Oklahoma Signs the Nation’s First State Medicaid Value-Based Contracts for Rx Drugs

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On the heels of Oklahoma’s first-in-the-nation, value-based purchasing deal to improve adherence to an antipsychotic drug, the state’s Medicaid agency just signed its second value-based contract for a prescription drug used to treat serious bacterial skin infections.

While several private insurers have initiated value-based contracting, which links payments to a drug’s effectiveness and outcome, Oklahoma is the first state Medicaid program to initiate this payment reform innovation.

Oklahoma’s second contract, finalized this month, is with the pharmaceutical company Melinta for oritavancin (Orbativ), a drug used primarily to treat bacterial skin infections. Because oritavancin costs more than other treatments, the state Medicaid program had required prior authorization before paying for the drug. However, under the new value-based contract, prior authorization will no longer be required.

In return for having the drug listed as a first-line treatment, Melinta ensures that oritavancin will not result in a net increase in costs. While other drugs used to treat bacterial skin infections may require hospitalization for administration, oritavancin does not. While its purchase price is higher, oritavancin is not expected to cost the state Medicaid program more because it is expected to eliminate costly hospitalizations required by other drug options.

However, under the terms of the value-based contract, if the state does incur higher costs from oritavancin – despite the avoided hospitalizations — Melinta will be on the hook to cover those costs through additional rebates to the state.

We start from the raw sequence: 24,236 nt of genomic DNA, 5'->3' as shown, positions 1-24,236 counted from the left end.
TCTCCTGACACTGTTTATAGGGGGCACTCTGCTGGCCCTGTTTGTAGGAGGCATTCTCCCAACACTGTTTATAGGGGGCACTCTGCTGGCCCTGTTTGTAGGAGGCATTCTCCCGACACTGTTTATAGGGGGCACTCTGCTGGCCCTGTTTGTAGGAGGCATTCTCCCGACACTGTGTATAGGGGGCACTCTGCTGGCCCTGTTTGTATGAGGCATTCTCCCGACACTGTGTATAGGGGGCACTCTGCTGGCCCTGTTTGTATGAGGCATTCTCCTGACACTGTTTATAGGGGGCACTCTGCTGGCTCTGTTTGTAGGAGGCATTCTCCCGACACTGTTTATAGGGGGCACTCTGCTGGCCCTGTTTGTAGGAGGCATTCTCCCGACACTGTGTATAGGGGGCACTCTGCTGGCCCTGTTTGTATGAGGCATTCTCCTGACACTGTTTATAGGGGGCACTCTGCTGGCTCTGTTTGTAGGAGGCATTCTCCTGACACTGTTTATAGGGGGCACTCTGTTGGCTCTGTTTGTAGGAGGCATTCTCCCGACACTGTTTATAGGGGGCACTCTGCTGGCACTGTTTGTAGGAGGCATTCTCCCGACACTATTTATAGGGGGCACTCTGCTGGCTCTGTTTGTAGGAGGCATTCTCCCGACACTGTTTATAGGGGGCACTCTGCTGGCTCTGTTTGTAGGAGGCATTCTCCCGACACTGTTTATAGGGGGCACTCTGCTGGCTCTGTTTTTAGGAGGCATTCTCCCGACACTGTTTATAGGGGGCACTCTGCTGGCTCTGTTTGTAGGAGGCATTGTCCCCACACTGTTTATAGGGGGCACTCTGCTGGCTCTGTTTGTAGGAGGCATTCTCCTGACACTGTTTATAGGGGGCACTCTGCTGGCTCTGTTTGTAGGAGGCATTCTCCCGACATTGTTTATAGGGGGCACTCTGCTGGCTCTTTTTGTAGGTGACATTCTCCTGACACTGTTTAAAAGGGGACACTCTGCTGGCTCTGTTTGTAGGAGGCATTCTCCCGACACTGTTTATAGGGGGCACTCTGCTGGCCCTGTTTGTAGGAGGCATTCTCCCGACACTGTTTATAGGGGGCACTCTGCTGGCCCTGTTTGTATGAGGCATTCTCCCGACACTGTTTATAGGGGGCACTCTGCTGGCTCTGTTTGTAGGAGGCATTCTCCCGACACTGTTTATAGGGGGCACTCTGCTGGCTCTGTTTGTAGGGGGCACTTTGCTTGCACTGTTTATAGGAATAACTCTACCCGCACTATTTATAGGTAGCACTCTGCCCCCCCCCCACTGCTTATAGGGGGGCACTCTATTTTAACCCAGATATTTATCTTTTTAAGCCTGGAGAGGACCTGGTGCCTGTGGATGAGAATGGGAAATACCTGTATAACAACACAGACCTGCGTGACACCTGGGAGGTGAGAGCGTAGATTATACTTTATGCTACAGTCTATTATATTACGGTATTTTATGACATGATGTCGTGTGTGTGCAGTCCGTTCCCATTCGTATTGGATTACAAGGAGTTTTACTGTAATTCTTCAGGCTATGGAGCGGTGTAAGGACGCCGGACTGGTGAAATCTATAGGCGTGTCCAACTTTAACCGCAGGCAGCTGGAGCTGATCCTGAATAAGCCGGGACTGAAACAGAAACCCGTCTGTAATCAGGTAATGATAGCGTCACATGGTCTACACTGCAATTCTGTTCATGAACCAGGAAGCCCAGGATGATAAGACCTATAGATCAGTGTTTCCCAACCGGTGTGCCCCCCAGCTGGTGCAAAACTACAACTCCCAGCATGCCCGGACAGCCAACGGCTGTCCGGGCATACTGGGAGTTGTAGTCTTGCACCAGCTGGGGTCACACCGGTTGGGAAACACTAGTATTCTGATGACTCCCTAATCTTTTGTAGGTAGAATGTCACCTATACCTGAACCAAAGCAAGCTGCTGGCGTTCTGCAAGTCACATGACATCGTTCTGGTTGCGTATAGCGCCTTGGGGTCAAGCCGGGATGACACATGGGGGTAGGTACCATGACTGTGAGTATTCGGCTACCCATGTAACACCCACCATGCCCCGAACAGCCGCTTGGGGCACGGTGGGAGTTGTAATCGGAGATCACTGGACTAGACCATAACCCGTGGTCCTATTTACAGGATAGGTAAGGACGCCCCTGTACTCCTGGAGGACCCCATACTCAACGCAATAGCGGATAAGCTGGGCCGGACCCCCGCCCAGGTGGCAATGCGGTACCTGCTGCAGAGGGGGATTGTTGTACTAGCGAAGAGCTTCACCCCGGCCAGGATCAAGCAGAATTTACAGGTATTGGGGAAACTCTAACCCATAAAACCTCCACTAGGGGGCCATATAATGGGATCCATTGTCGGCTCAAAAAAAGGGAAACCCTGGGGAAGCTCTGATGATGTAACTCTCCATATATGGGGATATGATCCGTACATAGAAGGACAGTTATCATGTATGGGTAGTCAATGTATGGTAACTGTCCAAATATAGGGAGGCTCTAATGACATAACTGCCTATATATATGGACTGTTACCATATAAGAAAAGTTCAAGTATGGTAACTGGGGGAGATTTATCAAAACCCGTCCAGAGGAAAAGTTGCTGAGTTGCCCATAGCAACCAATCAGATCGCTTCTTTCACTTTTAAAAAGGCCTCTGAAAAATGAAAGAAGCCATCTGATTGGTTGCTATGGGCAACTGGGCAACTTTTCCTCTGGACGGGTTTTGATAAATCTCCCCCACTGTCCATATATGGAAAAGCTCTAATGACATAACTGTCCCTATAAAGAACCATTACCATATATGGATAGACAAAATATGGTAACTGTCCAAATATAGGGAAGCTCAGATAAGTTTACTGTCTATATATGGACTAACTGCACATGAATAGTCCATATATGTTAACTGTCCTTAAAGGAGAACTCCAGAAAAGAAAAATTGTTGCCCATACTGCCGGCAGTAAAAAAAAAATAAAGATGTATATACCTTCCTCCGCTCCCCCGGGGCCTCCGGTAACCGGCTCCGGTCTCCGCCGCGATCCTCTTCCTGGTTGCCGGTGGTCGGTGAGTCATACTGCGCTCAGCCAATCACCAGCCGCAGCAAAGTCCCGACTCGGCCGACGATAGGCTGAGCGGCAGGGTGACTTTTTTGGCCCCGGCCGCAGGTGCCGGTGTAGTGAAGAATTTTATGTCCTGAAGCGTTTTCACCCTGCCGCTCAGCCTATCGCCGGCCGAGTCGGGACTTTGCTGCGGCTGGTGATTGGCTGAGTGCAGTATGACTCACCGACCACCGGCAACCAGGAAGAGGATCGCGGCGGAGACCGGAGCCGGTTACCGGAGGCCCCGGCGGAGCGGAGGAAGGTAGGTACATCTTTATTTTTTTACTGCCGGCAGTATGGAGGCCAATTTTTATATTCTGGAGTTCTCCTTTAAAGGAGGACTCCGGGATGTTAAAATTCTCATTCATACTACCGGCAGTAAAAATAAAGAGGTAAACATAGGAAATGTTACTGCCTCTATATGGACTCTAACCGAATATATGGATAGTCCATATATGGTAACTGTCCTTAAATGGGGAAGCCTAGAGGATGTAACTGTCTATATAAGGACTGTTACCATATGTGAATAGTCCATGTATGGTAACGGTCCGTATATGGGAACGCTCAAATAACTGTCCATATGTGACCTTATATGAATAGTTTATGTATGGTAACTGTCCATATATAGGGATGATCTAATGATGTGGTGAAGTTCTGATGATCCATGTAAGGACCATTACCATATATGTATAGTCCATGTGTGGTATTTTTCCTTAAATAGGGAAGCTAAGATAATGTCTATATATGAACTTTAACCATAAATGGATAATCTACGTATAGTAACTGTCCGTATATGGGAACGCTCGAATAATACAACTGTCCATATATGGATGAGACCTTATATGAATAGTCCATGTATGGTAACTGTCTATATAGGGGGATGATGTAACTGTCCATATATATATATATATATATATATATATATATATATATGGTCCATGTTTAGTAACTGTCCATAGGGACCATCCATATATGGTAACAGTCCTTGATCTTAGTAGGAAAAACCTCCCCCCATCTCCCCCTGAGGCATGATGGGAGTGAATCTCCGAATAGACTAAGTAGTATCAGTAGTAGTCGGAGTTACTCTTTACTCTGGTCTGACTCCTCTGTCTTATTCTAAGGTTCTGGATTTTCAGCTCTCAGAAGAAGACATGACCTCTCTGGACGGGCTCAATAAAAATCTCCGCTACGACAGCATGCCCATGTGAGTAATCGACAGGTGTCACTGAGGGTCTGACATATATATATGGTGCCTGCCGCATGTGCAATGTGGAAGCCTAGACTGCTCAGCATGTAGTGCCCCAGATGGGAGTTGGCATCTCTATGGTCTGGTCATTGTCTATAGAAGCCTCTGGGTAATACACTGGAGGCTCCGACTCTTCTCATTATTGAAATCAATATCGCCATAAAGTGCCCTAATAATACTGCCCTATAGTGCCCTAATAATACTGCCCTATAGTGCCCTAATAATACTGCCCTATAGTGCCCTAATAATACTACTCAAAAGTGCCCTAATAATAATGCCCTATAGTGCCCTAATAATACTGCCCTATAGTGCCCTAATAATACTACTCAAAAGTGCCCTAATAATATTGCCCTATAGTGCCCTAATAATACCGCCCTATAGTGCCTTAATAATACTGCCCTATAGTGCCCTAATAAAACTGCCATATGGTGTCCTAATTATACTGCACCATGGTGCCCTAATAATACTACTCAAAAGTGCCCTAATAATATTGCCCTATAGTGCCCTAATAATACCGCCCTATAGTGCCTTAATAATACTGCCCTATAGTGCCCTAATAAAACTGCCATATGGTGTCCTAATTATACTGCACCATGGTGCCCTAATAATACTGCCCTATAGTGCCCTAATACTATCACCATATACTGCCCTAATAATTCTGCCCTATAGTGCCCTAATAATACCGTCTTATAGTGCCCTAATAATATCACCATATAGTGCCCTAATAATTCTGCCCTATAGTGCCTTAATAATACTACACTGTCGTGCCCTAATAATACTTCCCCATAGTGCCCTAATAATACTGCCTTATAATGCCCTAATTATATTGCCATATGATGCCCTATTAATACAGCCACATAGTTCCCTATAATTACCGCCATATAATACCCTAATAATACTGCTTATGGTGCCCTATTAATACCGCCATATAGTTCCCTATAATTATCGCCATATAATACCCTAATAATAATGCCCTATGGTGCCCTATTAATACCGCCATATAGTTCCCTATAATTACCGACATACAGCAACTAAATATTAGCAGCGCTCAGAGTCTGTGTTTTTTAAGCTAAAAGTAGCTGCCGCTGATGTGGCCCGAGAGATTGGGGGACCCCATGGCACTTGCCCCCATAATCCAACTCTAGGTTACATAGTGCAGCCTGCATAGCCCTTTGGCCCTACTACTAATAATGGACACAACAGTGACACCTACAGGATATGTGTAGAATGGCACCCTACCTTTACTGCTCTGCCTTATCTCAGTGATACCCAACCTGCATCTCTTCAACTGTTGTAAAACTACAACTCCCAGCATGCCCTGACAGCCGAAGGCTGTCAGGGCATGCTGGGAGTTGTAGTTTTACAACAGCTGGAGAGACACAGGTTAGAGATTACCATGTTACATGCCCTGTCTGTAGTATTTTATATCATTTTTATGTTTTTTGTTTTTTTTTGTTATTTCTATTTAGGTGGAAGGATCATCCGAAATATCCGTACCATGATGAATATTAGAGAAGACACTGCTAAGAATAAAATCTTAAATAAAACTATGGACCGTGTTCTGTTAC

Oklahoma’s contract with Melinta builds on its first-in-the-nation, value-based prescription drug contract signed in July, 2018. That contract is with the drug manufacturer Alkermes for the long-acting injectable, anti-psychotic drug aripiprazole lauroxil (Aristada). The contract is designed to reward increased patient adherence. Under the contract’s terms, as adherence targets are met – which result in greater drug usage, sales, and improved outcomes — the price the state pays for the drug decreases.

Each of these two value-based contracts is a unique, negotiated agreement that required time and trust between the state and drug manufacturer to execute. While Oklahoma initially approached larger drug manufacturers to enter into value-based contracting for high-priced, higher-profile drugs, such as those used to treat hepatitis C, Oklahoma to date has found success with smaller companies, which had greater flexibility to enter into innovative agreements with the state.

Each contract requires extensive data analysis to explore the relevant patient population characteristics and potential, measureable outcomes in order to design a viable agreement. Oklahoma’s groundbreaking work in Medicaid value-based contracting for prescription drugs is expected to pave the way for other states to pursue similar initiatives.

The National Academy for State Health Policy (NASHP) supported Oklahoma’s data analysis to build its contracts through a sub-grant from the Laura and John Arnold Foundation, which also supports NASHP’s Center for State Rx Drug Pricing.

SMART-D, the State Medicaid Alternative Reimbursement and Purchasing Test for High-Cost Drugs, also helped Oklahoma by supporting its successful application to the federal government for a state plan amendment that enabled it to enter into value-based contracts under its Medicaid Drug Rebate Program.

Earlier this year, more than 50 state leaders joined a session exploring Oklahoma’s value-based contracting at NASHP’s 31st Annual Health Policy Conference. In the coming months, NASHP will write more about value-based purchasing and sponsor a webinar to enable a national discussion on state value-based contracting for prescription drugs.